How Does The Sun Affect Asteroids?


The Sun is the main source of heat and light for the entire planet. Other than causing various effects such as sunburns and, on the other hand, helping plants to thrive, the Sun also affects space objects such as asteroids. Most asteroids are thought to have been created by collisions between rocks and other bodies in the solar system.

Asteroids can be affected in various ways, moving, shaping, and keeping in one location. The Sun's large mass affects its orbit, so it moves closer to or further away from Earth over time. According to some researchers, asteroid collisions have happened billions of years to create terrestrial planets. If this is so, that means that most asteroids are far from the Sun.

Place in Space

The Sun's mass is 99.8% of the solar system's total mass. It means it exerts a significant gravitational force on other bodies in the solar system. Gravity provides a force in the direction of the object's center of mass. It includes a gravitational pull on all the objects around it, including other nearby space rocks. The Sun's gravity pulls on everything that has any mass, including big planets like Jupiter.

One way to think about this is that smaller objects can be pushed away by larger ones. In other words, an asteroid will be pushed away from anything big enough, such as Jupiter, which can be easily pulled by the Sun. The Sun's gravity, therefore, influences the place and space occupied by the asteroids.

How the Sun Pushes Asteroids with Light

Objects in the solar system appear to be in their places. However, when they are observed keenly, one can find that some asteroids have left their spaces and have come near the earth. An example is an asteroid Bennu, which tends to form groups in various regions of the solar system.

The sunlight can move asteroids. Asteroids rotate like other space objects such as the planets. Usually, when the asteroid is exposed to sunlight, the side that has been exposed absorbs light while the away side takes off energy as heat. Taking off the heat establishes a given amount of thrust, which pushes the asteroid slightly. This force is known as the “Yarkovsky Effect”; it has altered the trajectory of asteroids of less than 40 kilometers or about 25 miles in diameter over millions of years.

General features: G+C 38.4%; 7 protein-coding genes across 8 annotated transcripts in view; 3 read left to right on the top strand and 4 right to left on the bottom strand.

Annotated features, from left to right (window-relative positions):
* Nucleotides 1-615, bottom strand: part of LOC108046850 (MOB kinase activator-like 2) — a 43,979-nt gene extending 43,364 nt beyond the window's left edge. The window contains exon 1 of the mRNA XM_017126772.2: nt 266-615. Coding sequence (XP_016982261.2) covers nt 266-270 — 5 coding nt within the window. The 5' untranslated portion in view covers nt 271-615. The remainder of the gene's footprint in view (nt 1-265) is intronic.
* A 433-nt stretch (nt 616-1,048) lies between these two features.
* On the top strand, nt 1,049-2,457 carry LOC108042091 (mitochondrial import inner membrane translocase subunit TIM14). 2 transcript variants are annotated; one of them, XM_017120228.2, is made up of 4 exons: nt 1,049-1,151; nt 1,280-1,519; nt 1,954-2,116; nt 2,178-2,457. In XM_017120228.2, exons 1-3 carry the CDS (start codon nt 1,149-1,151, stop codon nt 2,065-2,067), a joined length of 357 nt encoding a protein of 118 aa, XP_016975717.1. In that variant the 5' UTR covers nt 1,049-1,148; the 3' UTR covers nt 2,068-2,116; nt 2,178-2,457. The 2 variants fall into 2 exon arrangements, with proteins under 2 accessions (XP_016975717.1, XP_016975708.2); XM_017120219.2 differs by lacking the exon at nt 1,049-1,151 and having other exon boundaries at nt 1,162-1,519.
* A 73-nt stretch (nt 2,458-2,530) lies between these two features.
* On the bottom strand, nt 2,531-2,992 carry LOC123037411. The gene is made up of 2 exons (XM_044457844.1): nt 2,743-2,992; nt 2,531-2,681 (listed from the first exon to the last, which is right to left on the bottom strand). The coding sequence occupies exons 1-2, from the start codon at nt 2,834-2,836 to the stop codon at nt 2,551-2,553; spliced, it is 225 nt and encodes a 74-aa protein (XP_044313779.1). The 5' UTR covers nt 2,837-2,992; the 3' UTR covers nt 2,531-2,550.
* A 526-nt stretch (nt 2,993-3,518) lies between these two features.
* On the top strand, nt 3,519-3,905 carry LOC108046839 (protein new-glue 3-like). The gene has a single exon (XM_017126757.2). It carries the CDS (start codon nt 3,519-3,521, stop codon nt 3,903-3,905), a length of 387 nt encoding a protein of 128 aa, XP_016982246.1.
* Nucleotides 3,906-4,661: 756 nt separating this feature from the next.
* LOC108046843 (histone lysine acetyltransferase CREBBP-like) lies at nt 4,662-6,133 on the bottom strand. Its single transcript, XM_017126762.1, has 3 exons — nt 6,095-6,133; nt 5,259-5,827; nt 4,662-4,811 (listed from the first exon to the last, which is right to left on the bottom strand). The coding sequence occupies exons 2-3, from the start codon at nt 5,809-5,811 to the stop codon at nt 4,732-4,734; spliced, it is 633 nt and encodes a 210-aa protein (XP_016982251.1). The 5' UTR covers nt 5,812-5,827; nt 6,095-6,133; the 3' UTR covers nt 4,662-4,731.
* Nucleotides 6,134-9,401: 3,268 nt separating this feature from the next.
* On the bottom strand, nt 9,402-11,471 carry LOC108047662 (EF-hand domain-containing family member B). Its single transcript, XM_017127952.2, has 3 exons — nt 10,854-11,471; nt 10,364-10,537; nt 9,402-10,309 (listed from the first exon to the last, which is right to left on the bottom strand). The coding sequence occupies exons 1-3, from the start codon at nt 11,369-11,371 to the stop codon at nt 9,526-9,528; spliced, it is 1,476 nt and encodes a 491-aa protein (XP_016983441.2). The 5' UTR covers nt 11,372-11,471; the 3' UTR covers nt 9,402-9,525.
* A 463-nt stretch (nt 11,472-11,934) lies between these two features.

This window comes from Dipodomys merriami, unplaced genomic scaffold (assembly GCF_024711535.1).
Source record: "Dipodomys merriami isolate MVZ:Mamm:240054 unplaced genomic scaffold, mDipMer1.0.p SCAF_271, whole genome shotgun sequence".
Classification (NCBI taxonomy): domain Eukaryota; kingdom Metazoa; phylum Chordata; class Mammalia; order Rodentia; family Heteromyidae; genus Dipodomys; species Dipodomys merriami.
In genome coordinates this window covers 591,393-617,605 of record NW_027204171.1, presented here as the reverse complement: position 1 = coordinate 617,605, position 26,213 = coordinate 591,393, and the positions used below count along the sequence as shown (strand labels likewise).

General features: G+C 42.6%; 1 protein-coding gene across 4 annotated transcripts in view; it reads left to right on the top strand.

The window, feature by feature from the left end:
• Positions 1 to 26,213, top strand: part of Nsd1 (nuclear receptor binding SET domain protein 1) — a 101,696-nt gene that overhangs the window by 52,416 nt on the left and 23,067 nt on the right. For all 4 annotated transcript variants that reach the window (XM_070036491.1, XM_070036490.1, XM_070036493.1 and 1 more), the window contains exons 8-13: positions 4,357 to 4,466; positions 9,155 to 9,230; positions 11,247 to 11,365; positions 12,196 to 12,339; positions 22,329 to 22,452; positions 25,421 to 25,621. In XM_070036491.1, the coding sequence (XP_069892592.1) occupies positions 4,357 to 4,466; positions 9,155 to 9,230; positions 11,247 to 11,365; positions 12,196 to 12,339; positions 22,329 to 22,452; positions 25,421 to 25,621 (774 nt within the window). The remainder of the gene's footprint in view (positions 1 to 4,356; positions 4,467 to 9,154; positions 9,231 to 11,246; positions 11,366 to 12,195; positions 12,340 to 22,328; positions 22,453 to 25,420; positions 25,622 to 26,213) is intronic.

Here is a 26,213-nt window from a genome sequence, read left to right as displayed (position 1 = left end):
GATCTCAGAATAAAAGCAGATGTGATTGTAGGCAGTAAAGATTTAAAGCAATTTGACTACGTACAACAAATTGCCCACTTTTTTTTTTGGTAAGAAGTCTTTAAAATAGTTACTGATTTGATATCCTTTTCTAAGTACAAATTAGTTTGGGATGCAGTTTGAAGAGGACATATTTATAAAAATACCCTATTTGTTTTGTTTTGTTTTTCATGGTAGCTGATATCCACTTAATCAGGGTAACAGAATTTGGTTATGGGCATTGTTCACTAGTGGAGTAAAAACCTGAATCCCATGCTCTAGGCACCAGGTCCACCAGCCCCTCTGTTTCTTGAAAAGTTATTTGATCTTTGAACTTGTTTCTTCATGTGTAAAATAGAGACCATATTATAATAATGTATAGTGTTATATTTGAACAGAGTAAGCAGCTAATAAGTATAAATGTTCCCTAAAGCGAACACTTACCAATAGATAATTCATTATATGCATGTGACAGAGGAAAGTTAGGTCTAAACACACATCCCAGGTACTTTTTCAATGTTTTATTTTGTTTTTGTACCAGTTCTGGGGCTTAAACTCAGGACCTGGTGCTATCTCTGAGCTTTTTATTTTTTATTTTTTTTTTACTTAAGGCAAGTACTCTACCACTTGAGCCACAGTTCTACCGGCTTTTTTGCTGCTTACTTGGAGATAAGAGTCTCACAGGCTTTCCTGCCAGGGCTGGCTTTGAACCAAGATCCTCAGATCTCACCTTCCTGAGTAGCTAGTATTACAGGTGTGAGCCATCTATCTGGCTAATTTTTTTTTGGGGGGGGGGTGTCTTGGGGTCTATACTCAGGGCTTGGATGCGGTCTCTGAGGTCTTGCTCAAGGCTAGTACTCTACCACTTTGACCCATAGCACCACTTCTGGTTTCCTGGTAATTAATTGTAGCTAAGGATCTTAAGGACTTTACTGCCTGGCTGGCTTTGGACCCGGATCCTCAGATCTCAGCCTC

The Sun can also bring about the rotation of these small asteroids, an effect called, "YORP". This force was named after four scientists who discovered it. It affects asteroids in various ways depending on their shape, size and other features. Other times, YORP makes small bodies break due to the continuous spinning motion.

How the Sun Shapes the Asteroids’ Surface

Rocks in space have similar characteristics to the rocks found on earth. They both weather after a significant period. When the sunshine warms rocks like asteroids, they expand. They will contract while cooling, meaning there is a regular fluctuation in their sizes. It is what causes them to form cracks over time. This process is known as thermal fracturing. This procedure is more intense in objects like asteroids due to the lack of atmosphere and varied temperatures. The asteroids are very far from the Sun and will likely fracture because of the temperature factor.

The lack of atmosphere has another effect on asteroids. The solar wind streams particles from the asteroids when mixed with the magnetic fields in space and radiation emanating from the Sun. The earth has a magnetic field that protects itself from fast weathering.

The earth has an atmosphere which means that when the solar wind ignites moving particles, they ignite the movement of the molecules of the atmosphere; therefore, the solar wind does not affect the earth's surface. When the same happens to asteroids, their lack of atmosphere means that the particles ignited by the solar wind weather the surface of the asteroids. These particles remove some materials from the asteroids and place them into space, affecting the original size and shape of the asteroids.

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